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Black Widow

Black Widow (1987)

February. 06,1987
| Thriller

Federal agent Alexandra Barnes believes that Catherine Petersen is a serial killer who marries rich men and then murders them for their money. But since Catherine is seemingly a master of disguise and has multiple identities, Alexandra can't prove anything with conventional detective work. With no other option, she goes undercover, pursuing the same man as Catherine, and hoping that Catherine will slip up and reveal her true identity.


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I love this movie so much


the audience applauded


So much average

Nayan Gough

A great movie, one of the best of this year. There was a bit of confusion at one point in the plot, but nothing serious.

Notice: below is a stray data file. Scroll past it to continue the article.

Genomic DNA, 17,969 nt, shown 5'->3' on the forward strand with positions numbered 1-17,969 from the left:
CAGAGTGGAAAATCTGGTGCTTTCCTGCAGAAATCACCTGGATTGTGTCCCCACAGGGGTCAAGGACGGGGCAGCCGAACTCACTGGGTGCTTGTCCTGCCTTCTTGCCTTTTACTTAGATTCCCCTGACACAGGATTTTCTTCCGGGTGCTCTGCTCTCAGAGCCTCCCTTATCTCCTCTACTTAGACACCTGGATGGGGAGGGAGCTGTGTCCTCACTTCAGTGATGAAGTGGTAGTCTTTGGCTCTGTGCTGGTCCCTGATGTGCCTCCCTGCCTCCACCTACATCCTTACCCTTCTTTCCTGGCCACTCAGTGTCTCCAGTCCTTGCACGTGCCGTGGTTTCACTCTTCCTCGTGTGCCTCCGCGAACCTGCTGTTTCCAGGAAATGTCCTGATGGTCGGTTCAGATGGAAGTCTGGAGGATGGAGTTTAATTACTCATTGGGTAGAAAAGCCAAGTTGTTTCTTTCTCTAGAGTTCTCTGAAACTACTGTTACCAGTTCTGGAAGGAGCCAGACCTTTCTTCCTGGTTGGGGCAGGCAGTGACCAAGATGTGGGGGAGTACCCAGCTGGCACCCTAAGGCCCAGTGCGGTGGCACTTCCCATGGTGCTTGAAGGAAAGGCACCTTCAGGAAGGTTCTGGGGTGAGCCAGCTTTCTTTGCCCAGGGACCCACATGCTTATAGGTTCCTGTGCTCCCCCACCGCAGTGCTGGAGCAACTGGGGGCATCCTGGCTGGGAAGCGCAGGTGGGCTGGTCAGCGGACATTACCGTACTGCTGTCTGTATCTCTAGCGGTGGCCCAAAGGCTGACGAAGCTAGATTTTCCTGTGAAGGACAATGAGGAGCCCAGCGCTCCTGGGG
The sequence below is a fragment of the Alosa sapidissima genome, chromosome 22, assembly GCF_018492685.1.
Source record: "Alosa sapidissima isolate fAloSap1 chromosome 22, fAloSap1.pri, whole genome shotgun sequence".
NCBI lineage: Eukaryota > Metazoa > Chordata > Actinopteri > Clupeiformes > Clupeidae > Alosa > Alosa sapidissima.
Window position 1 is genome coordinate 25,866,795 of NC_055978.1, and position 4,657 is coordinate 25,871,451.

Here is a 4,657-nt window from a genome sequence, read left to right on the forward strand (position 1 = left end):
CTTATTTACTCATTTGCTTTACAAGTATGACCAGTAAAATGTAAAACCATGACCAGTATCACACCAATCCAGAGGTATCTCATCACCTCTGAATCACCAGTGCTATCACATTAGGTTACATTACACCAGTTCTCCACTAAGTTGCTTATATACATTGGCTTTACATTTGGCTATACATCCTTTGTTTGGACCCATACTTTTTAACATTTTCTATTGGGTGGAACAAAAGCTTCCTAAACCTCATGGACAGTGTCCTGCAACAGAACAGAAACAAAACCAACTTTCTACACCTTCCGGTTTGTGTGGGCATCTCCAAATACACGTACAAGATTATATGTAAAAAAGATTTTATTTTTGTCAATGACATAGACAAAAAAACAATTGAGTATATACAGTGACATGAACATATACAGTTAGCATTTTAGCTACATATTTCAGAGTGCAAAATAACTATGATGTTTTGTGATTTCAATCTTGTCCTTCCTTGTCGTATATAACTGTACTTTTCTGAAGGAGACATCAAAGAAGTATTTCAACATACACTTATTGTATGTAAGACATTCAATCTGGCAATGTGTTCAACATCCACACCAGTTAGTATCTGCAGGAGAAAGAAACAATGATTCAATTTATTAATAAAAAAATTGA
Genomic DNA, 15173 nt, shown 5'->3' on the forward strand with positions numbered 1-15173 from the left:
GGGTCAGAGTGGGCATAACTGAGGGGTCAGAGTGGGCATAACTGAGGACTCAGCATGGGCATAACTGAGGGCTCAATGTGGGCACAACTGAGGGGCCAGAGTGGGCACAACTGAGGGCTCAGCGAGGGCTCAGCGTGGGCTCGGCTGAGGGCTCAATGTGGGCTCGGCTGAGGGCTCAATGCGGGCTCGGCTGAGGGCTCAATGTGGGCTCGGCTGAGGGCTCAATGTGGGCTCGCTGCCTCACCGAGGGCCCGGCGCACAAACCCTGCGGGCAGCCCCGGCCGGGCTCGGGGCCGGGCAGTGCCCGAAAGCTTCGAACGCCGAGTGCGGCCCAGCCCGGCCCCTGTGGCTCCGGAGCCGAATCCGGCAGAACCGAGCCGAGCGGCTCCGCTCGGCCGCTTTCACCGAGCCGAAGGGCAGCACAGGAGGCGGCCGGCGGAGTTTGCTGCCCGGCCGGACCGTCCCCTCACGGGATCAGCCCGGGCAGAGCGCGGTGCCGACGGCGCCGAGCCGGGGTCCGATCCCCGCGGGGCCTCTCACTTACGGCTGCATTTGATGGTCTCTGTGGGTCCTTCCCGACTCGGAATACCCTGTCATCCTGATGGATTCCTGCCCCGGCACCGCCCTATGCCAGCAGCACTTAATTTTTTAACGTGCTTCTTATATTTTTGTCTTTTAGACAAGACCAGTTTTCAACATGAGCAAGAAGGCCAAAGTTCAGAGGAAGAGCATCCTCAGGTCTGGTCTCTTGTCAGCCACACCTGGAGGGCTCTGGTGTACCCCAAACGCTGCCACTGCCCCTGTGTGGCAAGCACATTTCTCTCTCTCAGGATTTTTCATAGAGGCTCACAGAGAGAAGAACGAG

Something about this movie grabbed my attention. It was familiar; I had heard of it somehow. I'd never seen it, but ... there was something. It's been available on Netflix for a while, and I put it on my list some time ago but had never watched it. Finally today I took the plunge. And I found it tedious watching from beginning to end. From the very first scenes I thought this movie had a cheap feel to it. Not low budget. Some low budget movie are smartly done; some realize they're low budget and make that part of their appeal. "Black Widow" felt cheap to me - a movie that wanted to be good and smart and taken seriously but didn't have the resources to pull that off. It was a huge disappointment.The story revolved around a woman (Theresa Russell) who makes a habit of marrying rich older men and killing them off for their inheritance - making sure that she does it in such a way that no one can pin anything on her or even suspect that the men were murdered. Except for one lonely FBI agent played by Debra Winger, who develops an obsession with the deaths of these men and, realizing that they had all married the same woman (who had used different names,) set out to get her. That's the movie. There's very little real suspense. We know Catharine killed them. It's a matter of seeing if Alexandra (Winger) can catch her.It's actually a kind of strange movie. Catharine and Alexandra develop a relationship; a friendship. There are hints that it could even be more than that - but, please, hardly a lesbian "subtext." It was far too obvious and forced for it to be a subtext - like the scuba diving classes where women give each other pretend mouth to mouth. Seriously? The story was bland and passionless - it was, indeed, tedious viewing. I managed to get through it. There was an attempt at a twist toward the end to keep the viewer off balance. Was this actually going to go down that way? But it wasn't a very convincing twist, and I never took the switch seriously; always assuming that things would work out as we suspected they would from the very beginning.A lot of people seem to have liked this; it's received a lot of good reviews. I just found it disappointing. (2/10)